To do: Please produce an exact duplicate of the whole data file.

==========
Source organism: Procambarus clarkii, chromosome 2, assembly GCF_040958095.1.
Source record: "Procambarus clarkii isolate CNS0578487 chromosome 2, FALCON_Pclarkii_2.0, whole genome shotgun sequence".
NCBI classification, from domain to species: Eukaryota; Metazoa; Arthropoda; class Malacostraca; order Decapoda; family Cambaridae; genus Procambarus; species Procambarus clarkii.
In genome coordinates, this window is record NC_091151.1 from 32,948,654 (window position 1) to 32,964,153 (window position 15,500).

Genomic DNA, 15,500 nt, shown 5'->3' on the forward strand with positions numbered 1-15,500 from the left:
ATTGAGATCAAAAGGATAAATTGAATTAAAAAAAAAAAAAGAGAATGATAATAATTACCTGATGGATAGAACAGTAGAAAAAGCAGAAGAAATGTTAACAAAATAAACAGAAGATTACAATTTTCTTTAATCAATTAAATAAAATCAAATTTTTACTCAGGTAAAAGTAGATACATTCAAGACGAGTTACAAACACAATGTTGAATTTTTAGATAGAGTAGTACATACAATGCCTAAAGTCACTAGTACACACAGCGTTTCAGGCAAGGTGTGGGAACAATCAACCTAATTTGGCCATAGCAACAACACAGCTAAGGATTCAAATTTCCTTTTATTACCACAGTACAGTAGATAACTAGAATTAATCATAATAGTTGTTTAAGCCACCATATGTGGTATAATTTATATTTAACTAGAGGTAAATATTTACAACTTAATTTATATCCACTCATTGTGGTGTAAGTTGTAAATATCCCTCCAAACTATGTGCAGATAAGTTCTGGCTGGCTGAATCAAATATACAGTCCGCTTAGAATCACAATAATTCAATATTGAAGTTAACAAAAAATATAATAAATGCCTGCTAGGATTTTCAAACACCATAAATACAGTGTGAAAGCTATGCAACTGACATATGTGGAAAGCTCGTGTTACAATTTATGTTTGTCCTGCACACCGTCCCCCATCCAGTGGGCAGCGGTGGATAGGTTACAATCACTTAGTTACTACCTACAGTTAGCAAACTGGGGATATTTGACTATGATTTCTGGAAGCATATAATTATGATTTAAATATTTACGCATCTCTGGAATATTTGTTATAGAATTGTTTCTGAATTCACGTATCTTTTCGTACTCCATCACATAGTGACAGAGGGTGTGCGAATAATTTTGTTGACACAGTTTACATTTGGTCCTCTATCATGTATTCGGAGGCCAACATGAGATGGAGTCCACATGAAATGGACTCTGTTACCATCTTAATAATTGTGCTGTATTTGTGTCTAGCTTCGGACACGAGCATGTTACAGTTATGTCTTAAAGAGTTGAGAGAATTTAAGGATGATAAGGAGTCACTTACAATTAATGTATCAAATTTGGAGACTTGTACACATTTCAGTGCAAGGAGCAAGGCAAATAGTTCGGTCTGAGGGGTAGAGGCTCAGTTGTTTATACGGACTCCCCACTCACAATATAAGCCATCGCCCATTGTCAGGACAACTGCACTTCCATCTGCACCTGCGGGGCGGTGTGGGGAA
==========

Source organism: Procambarus clarkii, chromosome 2, assembly GCF_040958095.1.
Source record: "Procambarus clarkii isolate CNS0578487 chromosome 2, FALCON_Pclarkii_2.0, whole genome shotgun sequence".
NCBI classification, from domain to species: Eukaryota; Metazoa; Arthropoda; class Malacostraca; order Decapoda; family Cambaridae; genus Procambarus; species Procambarus clarkii.
In genome coordinates, this window is record NC_091151.1 from 32,948,654 (window position 1) to 32,964,153 (window position 15,500).

Genomic DNA, 15,500 nt, shown 5'->3' on the forward strand with positions numbered 1-15,500 from the left:
ATTGAGATCAAAAGGATAAATTGAATTAAAAAAAAAAAAAGAGAATGATAATAATTACCTGATGGATAGAACAGTAGAAAAAGCAGAAGAAATGTTAACAAAATAAACAGAAGATTACAATTTTCTTTAATCAATTAAATAAAATCAAATTTTTACTCAGGTAAAAGTAGATACATTCAAGACGAGTTACAAACACAATGTTGAATTTTTAGATAGAGTAGTACATACAATGCCTAAAGTCACTAGTACACACAGCGTTTCAGGCAAGGTGTGGGAACAATCAACCTAATTTGGCCATAGCAACAACACAGCTAAGGATTCAAATTTCCTTTTATTACCACAGTACAGTAGATAACTAGAATTAATCATAATAGTTGTTTAAGCCACCATATGTGGTATAATTTATATTTAACTAGAGGTAAATATTTACAACTTAATTTATATCCACTCATTGTGGTGTAAGTTGTAAATATCCCTCCAAACTATGTGCAGATAAGTTCTGGCTGGCTGAATCAAATATACAGTCCGCTTAGAATCACAATAATTCAATATTGAAGTTAACAAAAAATATAATAAATGCCTGCTAGGATTTTCAAACACCATAAATACAGTGTGAAAGCTATGCAACTGACATATGTGGAAAGCTCGTGTTACAATTTATGTTTGTCCTGCACACCGTCCCCCATCCAGTGGGCAGCGGTGGATAGGTTACAATCACTTAGTTACTACCTACAGTTAGCAAACTGGGGATATTTGACTATGATTTCTGGAAGCATATAATTATGATTTAAATATTTACGCATCTCTGGAATATTTGTTATAGAATTGTTTCTGAATTCACGTATCTTTTCGTACTCCATCACATAGTGACAGAGGGTGTGCGAATAATTTTGTTGACACAGTTTACATTTGGTCCTCTATCATGTATTCGGAGGCCAACATGAGATGGAGTCCACATGAAATGGACTCTGTTACCATCTTAATAATTGTGCTGTATTTGTGTCTAGCTTCGGACACGAGCATGTTACAGTTATGTCTTAAAGAGTTGAGAGAATTTAAGGATGATAAGGAGTCACTTACAATTAATGTATCAAATTTGGAGACTTGTACACATTTCAGTGCAAGGAGCAAGGCAAATAGTTCGGTCTGAGGGGTAGAGGCTCAGTTGTTTATACGGACTCCCCACTCACAATATAAGCCATCGCCCATTGTCAGGACAACTGCACTTCCATCTGCACCTGCGGGGCGGTGTGGGGAA